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Sunday, July 03, 2016

Updraft by Fran Wilde

From Goodreads:

In a city of living bone rising high above the clouds, where danger hides in the wind and the ground is lost to legend, a young woman must expose a dangerous secret to save everyone she loves.

Welcome to a world of wind and bone, songs and silence, betrayal and courage.

Kirit Densira cannot wait to pass her wingtest and begin flying as a trader by her mother's side, being in service to her beloved home tower and exploring the skies beyond. When Kirit inadvertently breaks Tower Law, the city's secretive governing body, the Singers, demand that she become one of them instead. In an attempt to save her family from greater censure, Kirit must give up her dreams to throw herself into the dangerous training at the Spire, the tallest, most forbidding tower, deep at the heart of the City.

As she grows in knowledge and power, she starts to uncover the depths of Spire secrets. Kirit begins to doubt her world and its unassailable Laws, setting in motion a chain of events that will lead to a haunting choice, and may well change the city forever - if it isn't destroyed outright.

Updraft was the June read in a Goodreads group I'm a member of called The Sword and Laser. It was an interesting world of bone towers rising above the clouds, where the primary method of transportation is for individuals to fly using what sounds like a type of hanglider contraption but with more detailed movement.  The picture above looks much larger and more framed than what is described in the book, in my opinion.  Not everyone flies, there are some bridges between towers, and there are flying traders that take goods between towers, of which Kirit's mother is one.  Kirit dreams of being like, and flying with her mother as a trader, but that is not to be, her fate lies elsewhere with other talents.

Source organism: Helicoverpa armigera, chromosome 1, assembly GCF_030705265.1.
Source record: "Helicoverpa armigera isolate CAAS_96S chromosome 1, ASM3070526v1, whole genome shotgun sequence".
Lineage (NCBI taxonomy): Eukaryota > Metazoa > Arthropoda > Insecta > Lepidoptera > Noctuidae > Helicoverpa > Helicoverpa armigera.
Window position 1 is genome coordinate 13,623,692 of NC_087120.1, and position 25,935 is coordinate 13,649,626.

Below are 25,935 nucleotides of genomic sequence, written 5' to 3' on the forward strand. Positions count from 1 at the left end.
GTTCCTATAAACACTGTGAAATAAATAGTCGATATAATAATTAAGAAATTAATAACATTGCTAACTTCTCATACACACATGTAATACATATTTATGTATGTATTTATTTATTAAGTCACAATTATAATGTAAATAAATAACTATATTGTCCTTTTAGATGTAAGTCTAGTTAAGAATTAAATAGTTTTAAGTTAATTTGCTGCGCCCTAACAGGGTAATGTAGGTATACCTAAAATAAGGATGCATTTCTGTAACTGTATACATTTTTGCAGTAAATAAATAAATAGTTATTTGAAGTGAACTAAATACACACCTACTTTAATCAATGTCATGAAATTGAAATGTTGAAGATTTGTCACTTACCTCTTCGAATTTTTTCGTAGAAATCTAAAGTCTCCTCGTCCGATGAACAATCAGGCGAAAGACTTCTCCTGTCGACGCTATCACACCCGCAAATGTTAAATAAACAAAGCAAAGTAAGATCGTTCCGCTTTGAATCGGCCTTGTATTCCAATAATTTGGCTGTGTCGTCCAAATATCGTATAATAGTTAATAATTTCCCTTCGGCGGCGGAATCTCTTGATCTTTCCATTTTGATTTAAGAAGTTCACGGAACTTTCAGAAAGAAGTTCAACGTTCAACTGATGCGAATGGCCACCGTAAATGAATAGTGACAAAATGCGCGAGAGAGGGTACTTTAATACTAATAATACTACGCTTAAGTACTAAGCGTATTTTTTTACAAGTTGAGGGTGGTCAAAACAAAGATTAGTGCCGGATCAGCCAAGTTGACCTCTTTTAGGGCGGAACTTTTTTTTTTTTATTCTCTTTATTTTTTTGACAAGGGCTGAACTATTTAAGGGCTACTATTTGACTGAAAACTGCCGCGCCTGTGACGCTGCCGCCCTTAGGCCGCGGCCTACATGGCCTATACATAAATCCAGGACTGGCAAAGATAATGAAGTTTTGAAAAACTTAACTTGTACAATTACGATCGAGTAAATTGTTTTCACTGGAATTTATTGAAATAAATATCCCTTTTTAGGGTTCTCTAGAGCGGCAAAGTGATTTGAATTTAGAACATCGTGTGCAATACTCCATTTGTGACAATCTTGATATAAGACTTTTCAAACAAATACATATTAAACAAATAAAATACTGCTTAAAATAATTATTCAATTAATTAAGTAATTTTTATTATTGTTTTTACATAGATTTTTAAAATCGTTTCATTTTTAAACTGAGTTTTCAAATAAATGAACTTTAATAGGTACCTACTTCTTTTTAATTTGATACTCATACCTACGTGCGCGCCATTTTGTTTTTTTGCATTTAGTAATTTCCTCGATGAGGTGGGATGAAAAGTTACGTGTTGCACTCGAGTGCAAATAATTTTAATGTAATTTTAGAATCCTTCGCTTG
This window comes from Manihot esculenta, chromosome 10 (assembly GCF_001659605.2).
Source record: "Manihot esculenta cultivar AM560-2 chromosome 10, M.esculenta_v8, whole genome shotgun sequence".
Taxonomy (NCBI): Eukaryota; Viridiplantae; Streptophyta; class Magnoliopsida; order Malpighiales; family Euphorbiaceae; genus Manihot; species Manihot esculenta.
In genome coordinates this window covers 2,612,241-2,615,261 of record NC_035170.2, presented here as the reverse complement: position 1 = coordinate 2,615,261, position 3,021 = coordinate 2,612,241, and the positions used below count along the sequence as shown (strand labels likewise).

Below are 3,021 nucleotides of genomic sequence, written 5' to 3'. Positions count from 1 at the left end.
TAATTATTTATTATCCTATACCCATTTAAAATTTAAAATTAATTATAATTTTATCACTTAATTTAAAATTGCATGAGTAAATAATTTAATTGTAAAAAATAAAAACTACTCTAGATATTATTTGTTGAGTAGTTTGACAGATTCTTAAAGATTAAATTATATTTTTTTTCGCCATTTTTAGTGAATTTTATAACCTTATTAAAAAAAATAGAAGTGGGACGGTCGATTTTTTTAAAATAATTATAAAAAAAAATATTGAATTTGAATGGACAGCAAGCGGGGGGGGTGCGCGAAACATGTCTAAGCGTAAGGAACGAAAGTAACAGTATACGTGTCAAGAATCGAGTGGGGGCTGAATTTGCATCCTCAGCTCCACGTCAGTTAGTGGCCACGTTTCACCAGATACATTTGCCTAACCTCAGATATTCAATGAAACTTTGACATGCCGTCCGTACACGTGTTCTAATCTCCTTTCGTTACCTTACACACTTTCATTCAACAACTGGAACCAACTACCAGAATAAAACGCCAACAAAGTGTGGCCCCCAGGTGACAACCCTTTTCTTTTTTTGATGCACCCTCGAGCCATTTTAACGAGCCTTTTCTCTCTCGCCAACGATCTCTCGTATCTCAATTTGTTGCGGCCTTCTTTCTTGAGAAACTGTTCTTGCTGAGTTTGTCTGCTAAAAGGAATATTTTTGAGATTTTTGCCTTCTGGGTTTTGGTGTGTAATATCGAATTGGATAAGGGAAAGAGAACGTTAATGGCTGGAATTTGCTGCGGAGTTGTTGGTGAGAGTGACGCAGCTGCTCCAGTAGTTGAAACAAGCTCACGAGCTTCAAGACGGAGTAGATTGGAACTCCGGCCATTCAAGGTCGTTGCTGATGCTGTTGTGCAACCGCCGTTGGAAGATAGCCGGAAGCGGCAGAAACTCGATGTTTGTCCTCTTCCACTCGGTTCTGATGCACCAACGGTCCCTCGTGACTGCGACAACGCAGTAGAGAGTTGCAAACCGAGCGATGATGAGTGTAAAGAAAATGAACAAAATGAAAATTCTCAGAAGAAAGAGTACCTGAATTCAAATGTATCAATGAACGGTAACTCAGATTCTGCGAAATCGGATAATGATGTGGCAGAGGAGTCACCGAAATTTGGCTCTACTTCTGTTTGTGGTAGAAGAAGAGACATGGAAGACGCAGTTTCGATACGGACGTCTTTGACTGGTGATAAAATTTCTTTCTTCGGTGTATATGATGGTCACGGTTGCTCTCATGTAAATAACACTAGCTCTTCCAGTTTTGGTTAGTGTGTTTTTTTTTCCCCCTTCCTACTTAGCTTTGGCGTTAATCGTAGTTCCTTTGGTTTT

The structure of this world just brings up so many questions to me.  The bone is living, it grows, it fills in the lower spaces, the Singers can coax it to grow on the top of the towers, adding new living tiers.  So that hints at something very large living below the clouds that these bone towers, spires/spines? are a part of, doesn't it?  They are fairly sturdy, but they do sometimes break, toppling those who live there out of the sky, most likely to their deaths, what other outcome could there be?  What came about to cause a people to live that way?  I hope we learn more in the next book!

I liked Kirit, she knew exactly what she wanted, and it wasn't unreasonable.  The problem was there were so many secrets and past events stacked against her, she really had no chance of realizing her goals.  She was presented with many difficult dilemmas for young adult, and it seemed like the odds were constantly against her.  Sometimes the decisions she made were very unpleasant, in trying for the greater good, and there was a lot of weight on her shoulders.

Overall an interesting read with a very different structure of world, good characters and a plot full of intrigue.  I'm looking forward to the next book, Cloudbound, due out in September of this year.

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1 comment:

  1. This one sounds interesting with how handgliders are the primary form of transportation and I wonder how that impacts the world. It does sound like you still have a lot of questions at the end, but hopefully that gets explained more in the later books. Great review!


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